But over time, as precise as Christopher may have been, the inhabitants of the houses began to notice missing things, as well as a number of other things.

16. Christopher quickly started breaking into houses at night.

Residents of North Pond, Maine, often reported hearing strange noises around their property at night. Yet they have never been able to identify a real intruder in or around their home.

17. Although these residents just went back to sleep, when they woke up, several things had disappeared at random in their house.

Most people reported missing items to the police, including books, magazines, pants, boots, radios, batteries and junk food.

18. It was at that time that police focused their efforts on finding the person who broke into the houses.

Soon after, people began to give him various nicknames. It was not only the “North Pond Hermit”, but also the “Maine Loch Ness Monster” and the “Stealthy Yeti”.

19. Soon, everyone in North Pond started installing surveillance cameras in their homes.

Yet, no matter what, he could apparently break in and get away with it over and over again. The police, therefore, filed a report without being able to get their hands on Christopher in which they described him as a hermit.

20. The police were lucky when Christopher decided to break into Pine Tree Summer Camp.

An obvious choice, since it was filled with all the tools and food needed to survive in the wild and there was little chance anyone would notice missing objects.

21. But what Christopher didn’t know was that the police were on his trail.

The facility was managed by Sergeant Terry Hughes, who had a plan to catch the North Pond hermit – he installed industrial-grade projectors, military-grade motion detectors in the kitchen, and lots of food!

22. When the alarms began to go off on April 4, 2013, Sergeant Hughes took action.

When he arrived in the kitchen, expecting an armed burglar, he was shocked to find an apparently normal middle-aged man.

23. When Sergeant Hughes asked the criminal to get down, he immediately complied.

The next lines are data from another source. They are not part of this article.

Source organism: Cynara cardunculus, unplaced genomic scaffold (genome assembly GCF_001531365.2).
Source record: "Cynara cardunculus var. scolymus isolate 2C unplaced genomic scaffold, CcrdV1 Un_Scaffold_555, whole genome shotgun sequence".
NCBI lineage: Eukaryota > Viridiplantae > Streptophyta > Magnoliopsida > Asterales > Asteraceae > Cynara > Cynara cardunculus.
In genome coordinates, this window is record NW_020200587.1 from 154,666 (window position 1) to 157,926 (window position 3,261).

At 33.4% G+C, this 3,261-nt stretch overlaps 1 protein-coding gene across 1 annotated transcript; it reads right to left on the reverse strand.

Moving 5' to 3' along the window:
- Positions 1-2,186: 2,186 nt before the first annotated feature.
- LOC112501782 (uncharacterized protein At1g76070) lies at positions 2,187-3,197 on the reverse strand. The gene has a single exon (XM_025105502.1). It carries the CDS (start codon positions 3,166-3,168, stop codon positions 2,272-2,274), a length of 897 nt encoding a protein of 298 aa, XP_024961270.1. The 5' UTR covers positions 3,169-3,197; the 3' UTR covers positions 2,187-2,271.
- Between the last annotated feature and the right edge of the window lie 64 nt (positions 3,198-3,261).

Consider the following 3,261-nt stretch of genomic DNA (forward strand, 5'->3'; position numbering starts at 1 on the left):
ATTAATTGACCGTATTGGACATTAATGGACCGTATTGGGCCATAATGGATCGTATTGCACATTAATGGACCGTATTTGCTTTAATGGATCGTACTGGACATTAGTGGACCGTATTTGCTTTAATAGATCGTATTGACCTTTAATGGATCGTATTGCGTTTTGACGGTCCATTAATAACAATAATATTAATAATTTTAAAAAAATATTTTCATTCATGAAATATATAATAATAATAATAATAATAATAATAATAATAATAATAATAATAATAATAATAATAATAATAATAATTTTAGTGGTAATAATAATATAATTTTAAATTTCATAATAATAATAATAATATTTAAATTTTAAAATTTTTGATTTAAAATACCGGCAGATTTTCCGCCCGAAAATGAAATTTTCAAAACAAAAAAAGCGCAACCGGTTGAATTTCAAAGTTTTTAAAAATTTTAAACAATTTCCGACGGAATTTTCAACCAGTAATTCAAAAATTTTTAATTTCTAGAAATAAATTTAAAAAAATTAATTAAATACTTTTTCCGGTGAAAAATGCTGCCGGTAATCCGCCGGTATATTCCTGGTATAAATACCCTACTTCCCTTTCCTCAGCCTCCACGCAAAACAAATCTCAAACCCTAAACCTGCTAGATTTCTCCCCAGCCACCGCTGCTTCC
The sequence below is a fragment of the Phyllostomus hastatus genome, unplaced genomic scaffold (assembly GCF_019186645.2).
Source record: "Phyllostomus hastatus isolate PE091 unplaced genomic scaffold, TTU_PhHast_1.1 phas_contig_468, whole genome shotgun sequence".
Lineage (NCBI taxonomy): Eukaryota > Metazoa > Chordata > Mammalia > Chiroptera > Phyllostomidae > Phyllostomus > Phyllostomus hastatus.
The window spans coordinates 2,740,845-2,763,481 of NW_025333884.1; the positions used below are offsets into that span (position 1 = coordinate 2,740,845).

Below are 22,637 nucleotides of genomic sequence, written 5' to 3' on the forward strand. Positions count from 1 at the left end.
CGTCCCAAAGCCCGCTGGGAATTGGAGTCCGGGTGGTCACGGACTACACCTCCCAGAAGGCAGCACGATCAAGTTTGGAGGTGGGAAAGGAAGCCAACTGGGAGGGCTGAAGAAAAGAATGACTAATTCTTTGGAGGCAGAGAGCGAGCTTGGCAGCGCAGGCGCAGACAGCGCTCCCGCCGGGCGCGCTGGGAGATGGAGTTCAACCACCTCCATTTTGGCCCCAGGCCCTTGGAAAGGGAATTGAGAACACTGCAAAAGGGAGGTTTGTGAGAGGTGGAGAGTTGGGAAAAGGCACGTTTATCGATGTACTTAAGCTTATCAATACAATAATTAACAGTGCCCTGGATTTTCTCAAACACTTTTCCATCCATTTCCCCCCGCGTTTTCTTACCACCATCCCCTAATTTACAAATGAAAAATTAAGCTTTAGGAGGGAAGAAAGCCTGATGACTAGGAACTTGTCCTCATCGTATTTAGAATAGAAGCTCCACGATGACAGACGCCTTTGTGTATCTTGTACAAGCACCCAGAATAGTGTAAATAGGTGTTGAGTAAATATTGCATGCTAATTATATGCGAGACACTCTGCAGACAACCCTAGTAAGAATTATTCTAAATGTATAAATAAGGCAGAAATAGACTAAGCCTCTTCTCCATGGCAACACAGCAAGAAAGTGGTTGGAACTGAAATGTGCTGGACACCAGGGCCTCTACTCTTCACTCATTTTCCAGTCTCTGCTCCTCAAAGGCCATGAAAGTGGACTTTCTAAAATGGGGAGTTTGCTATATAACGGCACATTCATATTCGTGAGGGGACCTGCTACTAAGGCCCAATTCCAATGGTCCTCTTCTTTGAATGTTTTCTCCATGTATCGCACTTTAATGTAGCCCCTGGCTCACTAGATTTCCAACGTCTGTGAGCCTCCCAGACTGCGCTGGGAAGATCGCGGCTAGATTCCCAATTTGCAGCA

Before he obeyed, some candy fell to the ground from his backpack. The man had no identification and did not want to answer any questions.

24. After two hours of interrogation, Christopher began to open up.

The investigators were shocked to learn that he had been living in isolation from the rest of the world for 27 years! “The level of discipline he displayed when he broke into homes is beyond what most of us can imagine,” said Sergeant Hughes.

25. Christopher has only met one person in all these years.

In an interview, Christopher once admitted that during his 27 years of isolation, he had only one person to deal with – a hiker who was making his way through the wilderness of Maine. And what did he say? Simply, “hello”.

26. On October 28, 2013, Christopher pleaded guilty to 13 charges of burglary and theft in the Superior Court of Kennebec County.

But what shocked people the most was that for his crimes, which are estimated at more than 1,000 breaks and enters, he received only seven months in prison.

27. In addition, Christopher had three years’ probation, had to meet with a judge every Monday and pay each of his victims $1,500 in restitution.

The judge also required him to participate in a program for people with mental health problems.

28. While not serving his prison sentence, Christopher made an effort to reconnect with his family he had abandoned without even saying goodbye all these years before.

When he was finally released, his brother offered him a job.

29. Of course, it was only a matter of time for someone to write a book about it.

Most recently, Michael Finkel, an American journalist, wrote the book The Stranger in the Woods after interviewing Christopher while he was still in prison.

30. At the end of his journey, Christopher almost didn’t know who he was.

“Solitude increased my perception. But here’s the tricky thing: when I applied my increased perception to myself, I lost my identity. There was no audience, no one to perform for. There was no need to define myself[sic]. I became irrelevant,” he explains.

We may never know why Christopher was looking for such extreme loneliness, but his story is fascinating. Fortunately, all the people whose houses he has robbed over the years will also be reimbursed.